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January 19, 2015
Advocacy in Advertising
 
In these past few years, we have seen some wild change in the world due to the spread of information and the ease of communication. The Arab Spring, for example, was kept alive through Twitter and other digital media, making sure those who reported on it got the right information. The Occupy movement started on Facebook and caused the nation, if only for a moment, to consider a conversation about the ever-increasing wage gap and the disappearing middle class. Now there are Occupy movements all around the globe.

Though guns and sticks and knives are powerful, words trump them all.

As communicators, we all know that. The way to motivate or influence someone is through informing and persuading with carefully selected language. Advocates for causes important to them choose precisely what words and phrases embody their movement. We all saw this when Dr. Martin Luther King Jr. made his "I have a Dream" speech. How powerful. How clear. The way advocates, especially the high-profile ones, use words should give us pause to think about the type of causes we are supporting in the marketing and advertising community.

Though we are fortunate to be in America, our community still has work to do.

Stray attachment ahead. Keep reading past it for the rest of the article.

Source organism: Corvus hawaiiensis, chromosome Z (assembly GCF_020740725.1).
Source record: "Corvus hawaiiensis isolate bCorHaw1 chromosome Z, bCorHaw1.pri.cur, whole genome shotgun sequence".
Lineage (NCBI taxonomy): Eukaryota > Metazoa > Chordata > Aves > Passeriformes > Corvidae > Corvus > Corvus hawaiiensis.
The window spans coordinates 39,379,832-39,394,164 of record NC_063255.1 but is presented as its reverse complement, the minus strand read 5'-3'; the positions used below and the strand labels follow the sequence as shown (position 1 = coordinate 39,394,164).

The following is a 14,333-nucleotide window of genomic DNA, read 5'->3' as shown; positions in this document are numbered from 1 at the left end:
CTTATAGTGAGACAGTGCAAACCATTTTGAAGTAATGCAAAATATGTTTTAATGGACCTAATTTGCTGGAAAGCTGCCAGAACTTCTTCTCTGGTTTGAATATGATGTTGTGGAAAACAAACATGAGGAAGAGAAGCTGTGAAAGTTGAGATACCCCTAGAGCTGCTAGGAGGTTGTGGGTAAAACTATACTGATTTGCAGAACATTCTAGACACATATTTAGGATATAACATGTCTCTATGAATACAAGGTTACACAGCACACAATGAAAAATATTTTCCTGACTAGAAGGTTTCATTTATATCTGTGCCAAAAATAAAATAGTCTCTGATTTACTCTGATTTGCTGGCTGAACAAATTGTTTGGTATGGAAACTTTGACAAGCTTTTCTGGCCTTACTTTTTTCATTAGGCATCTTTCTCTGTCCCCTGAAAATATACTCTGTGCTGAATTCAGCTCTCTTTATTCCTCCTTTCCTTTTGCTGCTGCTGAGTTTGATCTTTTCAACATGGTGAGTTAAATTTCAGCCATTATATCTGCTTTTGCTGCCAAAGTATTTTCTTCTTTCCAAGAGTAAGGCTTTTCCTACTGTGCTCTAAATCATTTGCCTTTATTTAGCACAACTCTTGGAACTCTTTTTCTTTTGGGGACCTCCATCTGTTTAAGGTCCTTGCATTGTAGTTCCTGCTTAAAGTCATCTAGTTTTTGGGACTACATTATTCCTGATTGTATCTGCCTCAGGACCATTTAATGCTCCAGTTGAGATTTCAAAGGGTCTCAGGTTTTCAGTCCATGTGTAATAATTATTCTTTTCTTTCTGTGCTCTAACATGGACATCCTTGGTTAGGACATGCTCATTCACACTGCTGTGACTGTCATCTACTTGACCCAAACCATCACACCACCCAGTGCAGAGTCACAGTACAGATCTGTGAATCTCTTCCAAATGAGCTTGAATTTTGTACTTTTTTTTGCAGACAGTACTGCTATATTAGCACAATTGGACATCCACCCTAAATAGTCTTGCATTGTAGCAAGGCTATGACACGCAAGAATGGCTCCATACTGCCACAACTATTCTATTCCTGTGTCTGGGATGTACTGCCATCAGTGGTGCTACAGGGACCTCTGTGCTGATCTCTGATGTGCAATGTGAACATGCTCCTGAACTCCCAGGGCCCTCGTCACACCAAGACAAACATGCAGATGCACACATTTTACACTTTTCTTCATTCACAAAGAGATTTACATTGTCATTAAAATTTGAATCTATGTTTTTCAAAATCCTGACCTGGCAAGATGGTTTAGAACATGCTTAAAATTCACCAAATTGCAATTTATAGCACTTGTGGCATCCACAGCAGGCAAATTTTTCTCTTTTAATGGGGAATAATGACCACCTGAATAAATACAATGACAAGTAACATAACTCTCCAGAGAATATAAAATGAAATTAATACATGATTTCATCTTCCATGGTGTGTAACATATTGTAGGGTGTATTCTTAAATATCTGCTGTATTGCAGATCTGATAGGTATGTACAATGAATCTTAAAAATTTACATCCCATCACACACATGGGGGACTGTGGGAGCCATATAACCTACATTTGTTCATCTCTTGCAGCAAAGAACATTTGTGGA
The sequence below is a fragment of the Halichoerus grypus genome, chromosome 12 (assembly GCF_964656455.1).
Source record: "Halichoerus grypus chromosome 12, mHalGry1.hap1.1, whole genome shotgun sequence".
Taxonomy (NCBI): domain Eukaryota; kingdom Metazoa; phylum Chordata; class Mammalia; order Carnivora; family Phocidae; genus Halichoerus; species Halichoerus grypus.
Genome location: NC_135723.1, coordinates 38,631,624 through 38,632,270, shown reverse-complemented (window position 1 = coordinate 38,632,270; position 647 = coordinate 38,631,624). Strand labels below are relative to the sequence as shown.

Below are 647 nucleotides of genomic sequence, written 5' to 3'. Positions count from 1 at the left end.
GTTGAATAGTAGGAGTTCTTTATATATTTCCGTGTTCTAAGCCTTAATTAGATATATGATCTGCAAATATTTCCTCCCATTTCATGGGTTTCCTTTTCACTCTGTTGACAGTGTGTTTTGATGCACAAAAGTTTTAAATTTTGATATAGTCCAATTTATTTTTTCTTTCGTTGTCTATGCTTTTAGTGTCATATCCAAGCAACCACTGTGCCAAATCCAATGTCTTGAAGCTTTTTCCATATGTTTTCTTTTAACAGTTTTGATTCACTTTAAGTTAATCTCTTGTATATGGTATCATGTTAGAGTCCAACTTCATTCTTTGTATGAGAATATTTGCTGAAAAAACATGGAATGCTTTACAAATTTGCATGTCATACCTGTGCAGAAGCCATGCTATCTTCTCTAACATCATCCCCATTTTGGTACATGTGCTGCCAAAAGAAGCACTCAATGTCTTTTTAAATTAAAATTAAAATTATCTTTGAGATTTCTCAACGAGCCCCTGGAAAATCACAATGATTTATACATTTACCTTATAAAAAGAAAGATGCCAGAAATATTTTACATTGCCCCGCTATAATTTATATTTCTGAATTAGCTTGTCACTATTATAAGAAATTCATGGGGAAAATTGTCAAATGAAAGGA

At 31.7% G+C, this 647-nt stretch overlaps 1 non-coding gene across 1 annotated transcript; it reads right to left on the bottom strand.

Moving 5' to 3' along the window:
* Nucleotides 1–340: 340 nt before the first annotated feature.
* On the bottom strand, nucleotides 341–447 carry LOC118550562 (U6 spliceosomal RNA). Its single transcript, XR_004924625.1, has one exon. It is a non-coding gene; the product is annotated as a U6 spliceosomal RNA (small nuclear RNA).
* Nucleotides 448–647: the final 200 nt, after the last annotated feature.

For example, we appreciate the work the "No More" campaign is doing with professional athletes, because the domestic violence that is happening across the country must cease. We are glad to see more effort given to slowing down the texting and driving trend, which is far more dangerous than some of the previous driving issues.

Then, though more grassroots than professional, we have the #BlackLivesMatter and #CopLivesMatter.

Quite the fitting topic for MLK Jr. Day, right?

It would be incredibly foolish to believe that racism has been eradicated in the United States. The recent events in the news confirm our society continues to have issues with people of different backgrounds and races. And goodness forbid talk about mixing races coming up. 

When we see such glaring points of view, we determine that it couldn't just be that certain groups of people naturally hate another. Reason should dictate that conclusion to be false. So what can be done?

Just what we talked about in the beginning: informing and persuading. 

People from different backgrounds may have trouble forming a common ground because of where they came from, the access to information and different perspectives, and what kind of environment they were raised in. The more culturally aware we are, the more we take time to learn about each other, the less fearful and hateful we become. It's information that breaks down the barrier, and the persuasion that leads us to believe that we can join each other and celebrate our differences.

Advertising has the power to help move the conversation. But as usual, will we hide behind the C-Suite, claiming that getting involved with this "social dialogue" will be bad for the bottom line. Where does helping people get along fit in with increasing dividends for our shareholders? Racism is blind, but not our Board of Directors.

So it goes.

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Dwayne W. Waite Jr. is partner and principal at JDW: The Charlotte Agency, a marketing and advertising shop in Charlotte, NC. He enjoys consumer behavior, economics, and football.
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